{name} Posted by Jamie Oberdick on 05/23, 2012 at 08:43 AM

Comments (0) | Permalink | Tags: gardening | tomatoes |

Ten Tips to Get Your Garden off to a Great Start

Despite some recent backsliding into winter, spring weather is mostly here to stay. If you are like me, you are steadily spending more and more time in the garden, getting things growing to start the season. A good start is very important for a successful gardening season, as your plants are very young and tender at this point.

Here are ten tips, in no particular order, to get your garden off and moving toward a big harvest.

Continue Reading: Ten Tips to Get Your Garden off to a Great Start

{name} Posted by Jamie Oberdick on 05/07, 2012 at 12:45 PM

Comments (1) | Permalink | Tags: gardening |

Paper Pots Offer Cost-Effective, Environmentally Friendly Home for Seedlings

In my last post I talked about planting seeds indoors. And given that we are four to six weeks away from the last frost as I write this, you should have seedlings growing somewhere in your house.

Continue Reading: Paper Pots Offer Cost-Effective, Environmentally Friendly Home for Seedlings

{name} Posted by Jamie Oberdick on 04/20, 2012 at 08:00 AM

Comments (0) | Permalink | Tags: gardening |

Planting Cold-Hardy Veggies for Spring Crops

As you probably noticed, the weather in mid-March was more along the lines of early June. This caused some absolutely incredible early spring scenes as spring growth is about a month ahead of schedule—blossoming trees, daffodils in full display, and perennials peaking out of the dirt at a much earlier date than normal.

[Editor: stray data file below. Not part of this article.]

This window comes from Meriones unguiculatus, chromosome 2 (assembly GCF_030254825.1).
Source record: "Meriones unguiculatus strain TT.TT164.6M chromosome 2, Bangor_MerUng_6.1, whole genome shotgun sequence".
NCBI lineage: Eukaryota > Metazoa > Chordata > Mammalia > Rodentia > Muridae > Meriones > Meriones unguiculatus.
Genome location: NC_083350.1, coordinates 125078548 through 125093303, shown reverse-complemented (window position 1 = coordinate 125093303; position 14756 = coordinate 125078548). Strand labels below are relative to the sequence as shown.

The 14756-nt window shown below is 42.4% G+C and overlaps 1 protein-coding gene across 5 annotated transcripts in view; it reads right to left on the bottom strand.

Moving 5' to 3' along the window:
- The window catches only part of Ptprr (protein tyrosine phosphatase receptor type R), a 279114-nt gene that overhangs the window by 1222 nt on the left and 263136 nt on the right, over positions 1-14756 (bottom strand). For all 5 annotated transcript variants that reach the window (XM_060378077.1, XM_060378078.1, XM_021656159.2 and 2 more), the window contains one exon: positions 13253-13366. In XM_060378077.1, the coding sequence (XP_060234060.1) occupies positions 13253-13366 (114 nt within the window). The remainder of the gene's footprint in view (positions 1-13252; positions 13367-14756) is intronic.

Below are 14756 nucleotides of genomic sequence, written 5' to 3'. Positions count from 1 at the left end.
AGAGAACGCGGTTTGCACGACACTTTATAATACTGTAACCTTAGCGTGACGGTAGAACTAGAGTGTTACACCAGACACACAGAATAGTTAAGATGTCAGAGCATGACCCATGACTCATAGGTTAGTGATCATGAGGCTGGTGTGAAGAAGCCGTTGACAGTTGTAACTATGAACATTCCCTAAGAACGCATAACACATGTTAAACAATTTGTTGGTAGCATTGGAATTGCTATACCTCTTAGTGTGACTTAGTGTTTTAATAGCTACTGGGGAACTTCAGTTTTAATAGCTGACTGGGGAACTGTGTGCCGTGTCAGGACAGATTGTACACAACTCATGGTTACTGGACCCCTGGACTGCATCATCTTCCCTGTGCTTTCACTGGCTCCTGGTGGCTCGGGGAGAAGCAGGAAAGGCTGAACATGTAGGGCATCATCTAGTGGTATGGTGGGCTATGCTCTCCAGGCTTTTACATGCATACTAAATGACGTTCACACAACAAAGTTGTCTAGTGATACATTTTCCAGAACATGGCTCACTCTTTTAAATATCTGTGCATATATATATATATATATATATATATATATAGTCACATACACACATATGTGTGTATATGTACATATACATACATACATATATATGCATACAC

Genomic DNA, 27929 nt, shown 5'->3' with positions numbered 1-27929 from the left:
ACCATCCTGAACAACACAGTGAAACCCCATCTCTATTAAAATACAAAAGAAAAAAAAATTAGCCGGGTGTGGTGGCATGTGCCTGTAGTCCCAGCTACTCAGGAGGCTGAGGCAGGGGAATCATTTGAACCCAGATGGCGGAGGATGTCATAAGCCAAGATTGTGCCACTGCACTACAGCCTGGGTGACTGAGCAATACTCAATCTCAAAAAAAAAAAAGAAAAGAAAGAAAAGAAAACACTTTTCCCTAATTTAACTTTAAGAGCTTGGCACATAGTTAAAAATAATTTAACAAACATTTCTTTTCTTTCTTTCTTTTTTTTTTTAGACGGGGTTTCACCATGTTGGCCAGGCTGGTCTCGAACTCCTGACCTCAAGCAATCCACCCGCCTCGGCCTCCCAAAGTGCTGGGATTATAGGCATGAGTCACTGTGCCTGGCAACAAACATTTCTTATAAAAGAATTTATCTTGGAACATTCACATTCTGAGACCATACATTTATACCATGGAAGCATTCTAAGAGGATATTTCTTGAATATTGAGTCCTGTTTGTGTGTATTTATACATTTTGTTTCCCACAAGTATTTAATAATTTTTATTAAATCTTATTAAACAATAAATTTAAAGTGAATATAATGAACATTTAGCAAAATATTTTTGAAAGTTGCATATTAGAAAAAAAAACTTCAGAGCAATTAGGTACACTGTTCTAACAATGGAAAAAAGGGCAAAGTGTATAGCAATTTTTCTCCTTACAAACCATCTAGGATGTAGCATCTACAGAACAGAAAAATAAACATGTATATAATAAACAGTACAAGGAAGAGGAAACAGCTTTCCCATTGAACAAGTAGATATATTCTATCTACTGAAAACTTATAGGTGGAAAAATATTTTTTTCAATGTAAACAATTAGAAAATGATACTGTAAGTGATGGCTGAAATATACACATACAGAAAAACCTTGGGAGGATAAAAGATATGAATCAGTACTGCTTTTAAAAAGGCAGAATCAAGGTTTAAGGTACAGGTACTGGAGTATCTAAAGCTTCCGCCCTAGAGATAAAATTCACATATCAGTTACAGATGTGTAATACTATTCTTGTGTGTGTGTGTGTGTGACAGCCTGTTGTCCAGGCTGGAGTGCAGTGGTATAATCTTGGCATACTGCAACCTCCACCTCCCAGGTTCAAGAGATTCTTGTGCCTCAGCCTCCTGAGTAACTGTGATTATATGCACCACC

For us gardeners, it was so tempting to get out there and plant something. So I did. I planted several rows in my garden, knowing full well that they would need protection later from the inevitable cold snap. If you still haven’t planted, no worries—you still have lots of time to plant cold-hardy vegetables in your garden.

Continue Reading: Planting Cold-Hardy Veggies for Spring Crops

{name} Posted by Jamie Oberdick on 04/05, 2012 at 02:18 PM

Comments (0) | Permalink | Tags: gardening |

Starting Seeds is Easy: How to Plant the Seeds

If you followed my last blog post, you should be ready to plant some seeds indoors. First things first, fill your cell flats with moistened potting soil or seed starting mix. You want it moist, not saturated.

Next, plant the seeds. This is by far one of the most important tasks of your gardening year, and you need to make sure you do it correctly because, well, you want them to germinate.

Continue Reading: Starting Seeds is Easy: How to Plant the Seeds

{name} Posted by Jamie Oberdick on 03/23, 2012 at 12:07 PM

Comments (0) | Permalink | Tags: gardening |